The treatment of temporary workers is one of WNYCOSH’s primary concerns. Temporary workers—often called “temp workers” and sometimes “contingent workers”—are hired to work on short-term projects, and then leave the employer once the assigned job(s) is finished. Sometimes temporary workers are provided to organizations that need their labor by “temp agencies”. One important issue with this arrangement is that temporary workers are often led to believe that they will be paid much more than they will actually earn. A temp agency might, for instance, offer a worker a job for $20 per hour, but will take $10 per hour out of the worker’s paycheck. The temp agency will justify this on the basis of its having done the worker the service of finding him a job. Additional costs may fall on the worker for job training and equipment provision, such that the worker is ultimately left with a barely livable wage or worse.

And the harms run much deeper than this. Perhaps the principal problem is that huge numbers of temporary workers labor under dangerous working conditions. In many cases, temporary workers do not speak English, and are accordingly limited in their ability to both learn of hazards at work sites and raise safety concerns. Additionally, a considerable fraction of those who live on temporary work earn wages that federally classify them as impoverished. Consider the following from the Center for Progressive Reform’s comprehensive study, At the Company’s Mercy: Protecting Contingent Workers from Unsafe Working Conditions: “These workers [in this case, temporary farm laborers] face stagnating wages that remain below federal poverty levels, unhealthy work and living conditions that do not meet basic standards, and even cases of modern day slavery” (McCluskey, McGarity, Shapiro, and Shudtz 1).

It is important to note that temporary worker abuse is common in a number of industries, including construction, warehousing, manufacturing, and hospitality (McCluskey et al, 1-2) (Grabel 2014). Construction, unsurprisingly, is among the most dangerous industries to work in, with falls from elevation posing a mortal threat to countless construction workers every day. This is made much worse in light of the fact that temporary workers—including those in construction—are almost never provided with health insurance, and also make so little money that they have almost no hope of affording it: “Wages are paltry. BLS [Bureau of Labor Statistics] data indicate workers employed by temporary help services companies and assigned to construction labor jobs earned, on average, 33 percent less per hour than the national wage average for the industry” (McCluskey et. al, 9).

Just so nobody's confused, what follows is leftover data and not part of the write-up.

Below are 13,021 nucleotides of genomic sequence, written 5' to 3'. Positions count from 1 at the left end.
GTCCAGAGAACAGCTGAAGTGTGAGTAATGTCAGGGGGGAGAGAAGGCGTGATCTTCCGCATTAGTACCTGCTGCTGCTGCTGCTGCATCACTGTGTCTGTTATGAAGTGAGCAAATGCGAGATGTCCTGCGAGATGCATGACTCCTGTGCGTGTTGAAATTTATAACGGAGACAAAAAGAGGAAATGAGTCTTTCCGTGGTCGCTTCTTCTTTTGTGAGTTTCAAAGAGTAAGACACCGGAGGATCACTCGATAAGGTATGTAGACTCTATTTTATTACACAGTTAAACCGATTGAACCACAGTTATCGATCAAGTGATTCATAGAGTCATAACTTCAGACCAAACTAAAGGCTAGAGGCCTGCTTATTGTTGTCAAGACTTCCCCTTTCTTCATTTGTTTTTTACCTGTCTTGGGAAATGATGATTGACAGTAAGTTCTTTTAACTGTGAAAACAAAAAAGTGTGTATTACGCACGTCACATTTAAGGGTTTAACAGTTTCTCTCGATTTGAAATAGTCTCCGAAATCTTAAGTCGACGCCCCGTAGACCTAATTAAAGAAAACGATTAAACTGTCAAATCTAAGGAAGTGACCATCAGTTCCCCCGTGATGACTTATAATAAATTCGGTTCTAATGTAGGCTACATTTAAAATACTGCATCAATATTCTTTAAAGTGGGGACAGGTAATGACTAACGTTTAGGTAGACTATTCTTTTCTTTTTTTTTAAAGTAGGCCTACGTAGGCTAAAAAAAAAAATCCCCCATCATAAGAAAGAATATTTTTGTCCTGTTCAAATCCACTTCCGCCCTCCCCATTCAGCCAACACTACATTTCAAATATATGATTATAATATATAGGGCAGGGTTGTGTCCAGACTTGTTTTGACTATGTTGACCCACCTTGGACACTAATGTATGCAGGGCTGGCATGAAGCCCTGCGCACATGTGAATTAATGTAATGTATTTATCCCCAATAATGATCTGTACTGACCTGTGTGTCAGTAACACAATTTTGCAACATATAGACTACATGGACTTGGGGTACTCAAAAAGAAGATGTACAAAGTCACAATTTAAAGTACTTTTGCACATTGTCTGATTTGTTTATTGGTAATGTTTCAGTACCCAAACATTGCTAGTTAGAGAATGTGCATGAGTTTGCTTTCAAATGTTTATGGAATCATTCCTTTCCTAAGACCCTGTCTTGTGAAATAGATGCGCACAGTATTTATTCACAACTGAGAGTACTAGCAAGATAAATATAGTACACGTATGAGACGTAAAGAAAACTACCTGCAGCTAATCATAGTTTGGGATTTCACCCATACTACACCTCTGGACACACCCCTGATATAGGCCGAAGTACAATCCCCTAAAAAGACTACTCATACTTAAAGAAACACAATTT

Temporary work is a matter on which labor activists have sharply focused as of late, given that the demand for temporary work by American businesses has vastly increased since the financial crisis of 2007: “Since the 2007-09 recession, temp work has been one of the fastest growing segments of the economy” (Grabel 2014). This makes the aforementioned mistreatment of workers all the more concerning.

WNYCOSH considers the treatment that temporary workers face to be wholly unacceptable. All workers—regardless of temporary or permanent status—should be entitled to a living wage and thorough protection of their health and lives at work. Further, no one should ever be forced to work against their will. It is a testament to the grave seriousness of temporary work that academics are comparing it to slavery, which alone gives us a strong call to action. Keep up with these issues through WNYCOSH’s website and the linked resources provided below, and please show your support of organizations—like WNYCOSH—that fight to end the oppression of working people.


Center for Progressive Reform’s Research on Worker Safety:

Oxfam America’s Research and Publications:

AFL-CIO’s report, Death on the Job: The Toll of Neglect:

Work Cited:

McCluskey, Martha, Thomas McGarity, Sidney Shapiro, and Matthew Shudtz. Center for Progressive Reform, At the Company’s Mercy: Protecting Contingent Workers from Unsafe

Working Conditions (January 2013):

Grabel, Thomas (2014), “U.S. Lags Behind World in Temp Worker Protections”:

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